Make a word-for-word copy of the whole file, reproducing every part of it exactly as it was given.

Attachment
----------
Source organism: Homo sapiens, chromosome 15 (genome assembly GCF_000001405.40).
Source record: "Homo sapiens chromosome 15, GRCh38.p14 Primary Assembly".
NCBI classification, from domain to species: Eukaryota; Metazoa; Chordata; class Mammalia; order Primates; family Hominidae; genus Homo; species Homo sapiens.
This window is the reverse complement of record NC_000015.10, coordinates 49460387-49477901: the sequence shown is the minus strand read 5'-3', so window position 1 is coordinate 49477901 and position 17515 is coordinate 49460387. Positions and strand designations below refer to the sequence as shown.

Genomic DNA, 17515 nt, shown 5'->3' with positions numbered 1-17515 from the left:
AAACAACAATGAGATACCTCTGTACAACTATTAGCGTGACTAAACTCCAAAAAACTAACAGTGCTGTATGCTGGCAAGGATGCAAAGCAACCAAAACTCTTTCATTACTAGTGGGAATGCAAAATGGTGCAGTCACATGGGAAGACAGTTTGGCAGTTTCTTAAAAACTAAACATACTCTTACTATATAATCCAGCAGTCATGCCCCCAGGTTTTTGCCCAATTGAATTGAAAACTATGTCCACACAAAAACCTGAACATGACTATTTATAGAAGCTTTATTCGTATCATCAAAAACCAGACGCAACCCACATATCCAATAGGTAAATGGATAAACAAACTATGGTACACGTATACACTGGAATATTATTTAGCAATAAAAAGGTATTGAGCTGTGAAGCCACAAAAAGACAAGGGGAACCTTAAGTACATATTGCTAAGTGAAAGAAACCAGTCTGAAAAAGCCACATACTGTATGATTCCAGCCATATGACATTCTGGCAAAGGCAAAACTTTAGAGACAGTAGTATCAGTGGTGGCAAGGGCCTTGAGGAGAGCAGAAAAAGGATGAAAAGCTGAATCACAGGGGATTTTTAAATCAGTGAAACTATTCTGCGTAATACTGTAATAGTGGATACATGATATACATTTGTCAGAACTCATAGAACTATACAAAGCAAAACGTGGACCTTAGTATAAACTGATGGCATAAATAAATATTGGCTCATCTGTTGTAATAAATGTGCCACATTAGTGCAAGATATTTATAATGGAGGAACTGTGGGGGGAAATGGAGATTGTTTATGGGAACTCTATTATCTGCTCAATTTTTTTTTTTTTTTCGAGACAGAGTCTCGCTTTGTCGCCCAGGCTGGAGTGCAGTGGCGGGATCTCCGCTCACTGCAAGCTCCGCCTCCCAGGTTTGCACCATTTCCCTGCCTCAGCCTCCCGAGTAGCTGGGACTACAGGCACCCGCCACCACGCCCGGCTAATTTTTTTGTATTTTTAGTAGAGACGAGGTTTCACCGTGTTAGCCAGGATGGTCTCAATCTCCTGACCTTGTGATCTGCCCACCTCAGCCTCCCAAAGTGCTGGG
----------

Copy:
Source organism: Homo sapiens, chromosome 15 (genome assembly GCF_000001405.40).
Source record: "Homo sapiens chromosome 15, GRCh38.p14 Primary Assembly".
NCBI classification, from domain to species: Eukaryota; Metazoa; Chordata; class Mammalia; order Primates; family Hominidae; genus Homo; species Homo sapiens.
This window is the reverse complement of record NC_000015.10, coordinates 49460387-49477901: the sequence shown is the minus strand read 5'-3', so window position 1 is coordinate 49477901 and position 17515 is coordinate 49460387. Positions and strand designations below refer to the sequence as shown.

Genomic DNA, 17515 nt, shown 5'->3' with positions numbered 1-17515 from the left:
AAACAACAATGAGATACCTCTGTACAACTATTAGCGTGACTAAACTCCAAAAAACTAACAGTGCTGTATGCTGGCAAGGATGCAAAGCAACCAAAACTCTTTCATTACTAGTGGGAATGCAAAATGGTGCAGTCACATGGGAAGACAGTTTGGCAGTTTCTTAAAAACTAAACATACTCTTACTATATAATCCAGCAGTCATGCCCCCAGGTTTTTGCCCAATTGAATTGAAAACTATGTCCACACAAAAACCTGAACATGACTATTTATAGAAGCTTTATTCGTATCATCAAAAACCAGACGCAACCCACATATCCAATAGGTAAATGGATAAACAAACTATGGTACACGTATACACTGGAATATTATTTAGCAATAAAAAGGTATTGAGCTGTGAAGCCACAAAAAGACAAGGGGAACCTTAAGTACATATTGCTAAGTGAAAGAAACCAGTCTGAAAAAGCCACATACTGTATGATTCCAGCCATATGACATTCTGGCAAAGGCAAAACTTTAGAGACAGTAGTATCAGTGGTGGCAAGGGCCTTGAGGAGAGCAGAAAAAGGATGAAAAGCTGAATCACAGGGGATTTTTAAATCAGTGAAACTATTCTGCGTAATACTGTAATAGTGGATACATGATATACATTTGTCAGAACTCATAGAACTATACAAAGCAAAACGTGGACCTTAGTATAAACTGATGGCATAAATAAATATTGGCTCATCTGTTGTAATAAATGTGCCACATTAGTGCAAGATATTTATAATGGAGGAACTGTGGGGGGAAATGGAGATTGTTTATGGGAACTCTATTATCTGCTCAATTTTTTTTTTTTTTTCGAGACAGAGTCTCGCTTTGTCGCCCAGGCTGGAGTGCAGTGGCGGGATCTCCGCTCACTGCAAGCTCCGCCTCCCAGGTTTGCACCATTTCCCTGCCTCAGCCTCCCGAGTAGCTGGGACTACAGGCACCCGCCACCACGCCCGGCTAATTTTTTTGTATTTTTAGTAGAGACGAGGTTTCACCGTGTTAGCCAGGATGGTCTCAATCTCCTGACCTTGTGATCTGCCCACCTCAGCCTCCCAAAGTGCTGGG